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Freddie Gray, unrest brought federal money to Baltimore

Antione Oglesby inspects a car at Vehicles for Change's service center.
Rachel Baye
Antione Oglesby inspects a car at Vehicles for Change's service center.
Antione Oglesby inspects a car at Vehicles for Change's service center.
Credit Rachel Baye
Antione Oglesby inspects a car at Vehicles for Change's service center.

Mechanics were already busy at work at the Full Circle Service Center inHalethorpewhen 30-year-old Brandon Carroll walked in. He said he was late because he had to meet with his parole officer.

"I was incarcerated for about six years,” he said. “I was hanging around the wrong people and basically was a product of my environment. I got caught with a gun, and that set me down for a little while.”

While in prison, Carroll said, he learned about this program, run by the nonprofit Vehicles for Change. He’s been here nearly six months getting on-the-job training as an auto mechanic. He plans to get his certification in brake repair within the next week. Then Vehicles for Change will place him in a job.

"I have two children and I also have one on the way,” he said. “So I'm trying to prepare things for them, make life better for them, and just give them a better opportunity than I had.”

Vehicles for Change is one of more than a dozen area nonprofits that received part of a five million dollar grant the U.S. Department of Labor gave Baltimore last June.

The grant was one part of a larger coordinated federal response to the unrest that followed Freddie Gray’s death from injuries suffered in police custody. The unrest was a wake-up call for state and federal policymakers. In the months since, Baltimore has seen an infusion of more than $65 million in new federal grants and a flurry of state legislation aimed at revitalization.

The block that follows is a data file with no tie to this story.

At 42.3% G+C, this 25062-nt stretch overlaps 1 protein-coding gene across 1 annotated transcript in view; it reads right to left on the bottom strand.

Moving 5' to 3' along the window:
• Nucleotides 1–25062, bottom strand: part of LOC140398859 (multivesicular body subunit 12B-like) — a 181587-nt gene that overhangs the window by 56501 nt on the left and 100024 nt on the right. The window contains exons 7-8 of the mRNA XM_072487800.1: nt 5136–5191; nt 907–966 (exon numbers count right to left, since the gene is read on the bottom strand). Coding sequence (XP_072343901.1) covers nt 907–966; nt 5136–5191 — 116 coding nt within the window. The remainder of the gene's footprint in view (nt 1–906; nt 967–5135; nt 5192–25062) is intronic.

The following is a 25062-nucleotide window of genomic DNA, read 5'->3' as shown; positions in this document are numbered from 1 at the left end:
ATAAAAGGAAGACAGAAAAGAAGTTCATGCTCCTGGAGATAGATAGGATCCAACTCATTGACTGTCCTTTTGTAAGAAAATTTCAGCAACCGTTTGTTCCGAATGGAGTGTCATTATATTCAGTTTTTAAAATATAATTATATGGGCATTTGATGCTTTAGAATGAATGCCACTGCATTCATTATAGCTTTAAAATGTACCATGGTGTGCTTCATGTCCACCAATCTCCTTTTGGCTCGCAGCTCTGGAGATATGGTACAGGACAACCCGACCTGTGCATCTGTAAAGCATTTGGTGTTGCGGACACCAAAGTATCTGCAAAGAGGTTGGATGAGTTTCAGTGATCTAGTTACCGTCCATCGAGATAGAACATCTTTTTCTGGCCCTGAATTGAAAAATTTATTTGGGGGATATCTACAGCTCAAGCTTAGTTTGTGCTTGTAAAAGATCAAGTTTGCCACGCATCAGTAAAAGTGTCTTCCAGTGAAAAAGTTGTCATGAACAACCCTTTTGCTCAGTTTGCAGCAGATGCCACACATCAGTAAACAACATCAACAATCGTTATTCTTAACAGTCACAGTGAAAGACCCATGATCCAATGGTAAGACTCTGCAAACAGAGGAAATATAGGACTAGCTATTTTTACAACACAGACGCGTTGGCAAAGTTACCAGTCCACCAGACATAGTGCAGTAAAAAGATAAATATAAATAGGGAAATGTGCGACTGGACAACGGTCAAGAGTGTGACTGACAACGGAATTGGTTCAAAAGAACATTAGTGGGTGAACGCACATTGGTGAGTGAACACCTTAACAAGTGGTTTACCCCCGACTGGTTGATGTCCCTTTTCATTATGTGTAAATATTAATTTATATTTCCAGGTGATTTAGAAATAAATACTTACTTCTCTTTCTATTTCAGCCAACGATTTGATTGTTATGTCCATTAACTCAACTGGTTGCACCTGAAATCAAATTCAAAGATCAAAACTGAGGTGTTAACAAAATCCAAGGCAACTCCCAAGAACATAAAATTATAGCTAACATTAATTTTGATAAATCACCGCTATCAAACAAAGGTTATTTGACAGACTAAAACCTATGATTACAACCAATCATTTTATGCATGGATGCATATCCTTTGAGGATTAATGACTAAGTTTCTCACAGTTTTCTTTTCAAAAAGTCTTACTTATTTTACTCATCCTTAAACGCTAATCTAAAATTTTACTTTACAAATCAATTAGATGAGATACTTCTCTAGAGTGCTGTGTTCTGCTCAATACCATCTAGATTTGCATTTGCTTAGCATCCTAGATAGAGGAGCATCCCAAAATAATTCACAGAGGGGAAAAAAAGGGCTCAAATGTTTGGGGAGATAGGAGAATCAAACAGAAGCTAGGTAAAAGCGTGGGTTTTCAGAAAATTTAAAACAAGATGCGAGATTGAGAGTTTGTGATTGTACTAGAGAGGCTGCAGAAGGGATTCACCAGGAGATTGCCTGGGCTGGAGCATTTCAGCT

U.S. Rep. John Sarbanes, whose district includes part of Baltimore, said the White House has pushed federal agencies to work more collaboratively to address the needs of cities since President Obama took office.

“The opportunity to showcase that kind of collaboration presented itself, obviously, last year in Baltimore after we had the unrest in the wake of the Freddie Gray death,” he said.

The Department of Justice stepped in to work with the city police department on community policing strategies.

The Department of Housing and Urban Development gave the city a nearly $4-million grant to address lead paint.

The Department of Transportation announced a $10-million grant for the Port of Baltimore.

Sarbanes is working with the Department of Energy to bring solar panels to low-income communities in the city, and to train local residents to install them.

Labor Secretary Tom Perez focused on jobs, which he said was a root cause of the unrest.

"To simply and exclusively focus on improving the quality of policing in Baltimore would not get at the totality of the need,” he said. “We needed to build and we continue to need to build a new normal in Baltimore.”

In particular, Perez focused on job opportunities for people between the ages of 16 and 29.

His agency’s $5 million went through the state Department of Labor, Licensing and Regulation to the city’s Office of Employment Development, which funds One Baltimore for Jobs, the umbrella program working with Vehicles for Change and other area nonprofits to provide job training and a pathway to employment.

“A job- training organization, usually in the most traditional sense, they kind of figure out the best way they can,” said Danielle Torain, the One Baltimore for Jobs program director. She said a job seeker “may or may not come with a number of different issues or a number of different reasons why it's difficult for them to connect to work, and so each of those organizations usually does the best they can to connect them to other support service providers.”